If you dream of seeing Sylvester Stallone as an old-fashioned mobster, this series is made for you! – News Series

At 76, Sylvester Stallone holds for the first time in his career the main role of a series, “Tulsa King” (available on Paramount +). Successful bet for the former box office heavyweight?


Freshly released from prison after a 25-year sentence, ex-New York mob boss Dwight Manfredi, known as “The General”, is unceremoniously fired by a crime lord. Exiled to Tulsa, Oklahoma, Dwight decides to build his own team with a cast of colorful characters. Will he manage to rebuild a new empire of crime in such an unlikely place?

Tulsa King, created by Taylor Sheridan and Terence Winter, starring Sylvester Stallone.


There’s no doubt that Dwight Manfredi was tailor-made for Sylvester Stallone. Sly’s natural charisma fits perfectly into the role of a gun-toting man with a big heart, imprisoned for 25 years for taking responsibility for a crime committed by his clan leader.

At his side, Andrea Savage (iZombie) plays Stacy Beale, a female cop who discovers Manfredi’s past after a first meeting… alcoholic. The latter’s past will reveal her true personality, explaining why a woman with such potential ended up in a lost city like Tulsa.

The team recruited by Manfredi to build his new crime empire includes Jay Will as Tyson, an apprentice mafia taxi driver, and Martin Starr (Silicon Valley), hilarious in the shoes of Bohdi, manager of a store of weed.

Finally, many “mouths” accustomed to the roles of tough guys complete the distribution of the program: Vincent Piazza (Boardwalk Empire), Domenick Lombardozzi (The Wire) or Garrett Hedlund (Triple Frontière).


Rule number 1: do not confuse coquetry with class.


After having known everything in the cinema, success and failure, Sylvester Stallone takes on the main role of a television series for the very first time. In Tulsa King, the interpreter of Rocky Balboa and John Rambo lends his features to a New York mobster, banished by his clan and relocated to the peaceful city of Tulsa, Oklahoma.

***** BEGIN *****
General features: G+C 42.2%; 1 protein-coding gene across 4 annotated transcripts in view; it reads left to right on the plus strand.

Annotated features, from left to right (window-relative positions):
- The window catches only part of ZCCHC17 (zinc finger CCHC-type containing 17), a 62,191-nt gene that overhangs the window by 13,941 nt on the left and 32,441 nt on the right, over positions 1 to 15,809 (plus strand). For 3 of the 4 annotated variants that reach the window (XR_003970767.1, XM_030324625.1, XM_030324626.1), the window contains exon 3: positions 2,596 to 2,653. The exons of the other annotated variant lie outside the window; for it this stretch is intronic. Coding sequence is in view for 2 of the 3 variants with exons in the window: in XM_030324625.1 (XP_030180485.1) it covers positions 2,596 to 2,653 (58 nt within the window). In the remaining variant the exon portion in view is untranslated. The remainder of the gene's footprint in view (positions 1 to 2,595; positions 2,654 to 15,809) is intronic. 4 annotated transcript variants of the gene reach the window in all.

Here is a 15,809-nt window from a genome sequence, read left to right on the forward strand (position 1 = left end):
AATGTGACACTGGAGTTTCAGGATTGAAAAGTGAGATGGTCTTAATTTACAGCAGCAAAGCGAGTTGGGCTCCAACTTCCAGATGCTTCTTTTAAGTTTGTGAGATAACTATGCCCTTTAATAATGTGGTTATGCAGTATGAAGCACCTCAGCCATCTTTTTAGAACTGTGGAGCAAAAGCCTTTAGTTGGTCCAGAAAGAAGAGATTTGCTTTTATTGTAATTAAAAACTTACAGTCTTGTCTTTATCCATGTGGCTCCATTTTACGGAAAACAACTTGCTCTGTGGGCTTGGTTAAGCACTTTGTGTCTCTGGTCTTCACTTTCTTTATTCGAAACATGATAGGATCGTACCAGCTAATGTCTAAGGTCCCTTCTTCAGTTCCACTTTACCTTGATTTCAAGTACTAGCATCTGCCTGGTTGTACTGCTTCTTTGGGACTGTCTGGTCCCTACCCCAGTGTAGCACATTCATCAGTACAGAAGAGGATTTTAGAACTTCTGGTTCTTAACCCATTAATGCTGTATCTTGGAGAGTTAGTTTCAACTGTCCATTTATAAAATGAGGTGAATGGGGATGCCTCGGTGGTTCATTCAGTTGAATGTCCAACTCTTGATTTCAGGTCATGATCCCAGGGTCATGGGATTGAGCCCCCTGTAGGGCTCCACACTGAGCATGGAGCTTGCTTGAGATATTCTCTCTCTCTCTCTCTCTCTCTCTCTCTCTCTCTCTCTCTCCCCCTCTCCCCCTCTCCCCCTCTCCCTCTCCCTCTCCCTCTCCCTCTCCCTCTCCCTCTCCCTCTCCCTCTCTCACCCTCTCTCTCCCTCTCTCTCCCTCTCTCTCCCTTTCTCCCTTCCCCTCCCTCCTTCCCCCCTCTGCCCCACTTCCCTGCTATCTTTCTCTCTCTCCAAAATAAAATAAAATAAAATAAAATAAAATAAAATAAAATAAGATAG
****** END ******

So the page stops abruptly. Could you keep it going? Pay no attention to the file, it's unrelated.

Behind the scenes, two big names in American television have joined forces to give birth to this event project: Taylor Sheridan, the creator of the Yellowstone franchise, and Terence Winter, the creator of Boardwalk Empire and one of the main screenwriters of the series Les Soprano.

The iconic mafia series is bound to be one of Tulsa King’s sources of inspiration, a particularly blatant filiation in the opening credits following Manfredi’s arrival in Oklahoma, referring to Tony Soprano’s journey, cigar in mouth, through his New Jersey. From the suburbs of New York to deep America, there is only one step!


Stallone does Stallone, and that’s good

Unlike a large number of series today, Tulsa King offers us episodes whose duration rarely exceeds 40 minutes. Either the ideal format for this series, certainly not very original in form, but quite makes fun, thanks to its touches of humor slipped into this program with yet dramatic tones.

As a brute obeying a code of honor from another era, Sylvester Stallone is absolutely perfect. The 76-year-old actor doesn’t hesitate to roll mechanics every time he appears on screen, sticking out his chest to make himself harder than he really is.

In the radius of flats, however, we could regret that the plot is too often relegated to the background. The stakes are not many, and very quickly the series resolves to follow in each episode a problem to be solved – the resolution of which will most often be violent.


A slap that will cost Manfredi dearly!

But since the show is more about character development than plot development, the slowness of its storytelling isn’t that much of a problem. It’s also a safe bet that Tulsa King will manage to surprise you with scenes of unexpected emotion, offering this main character of thick brute more depth and complexity.

Tulsa King is therefore a series that is devoured with great pleasure, but do not worry if you finish it in one go since a second season has already been announced by the Paramount + platform!

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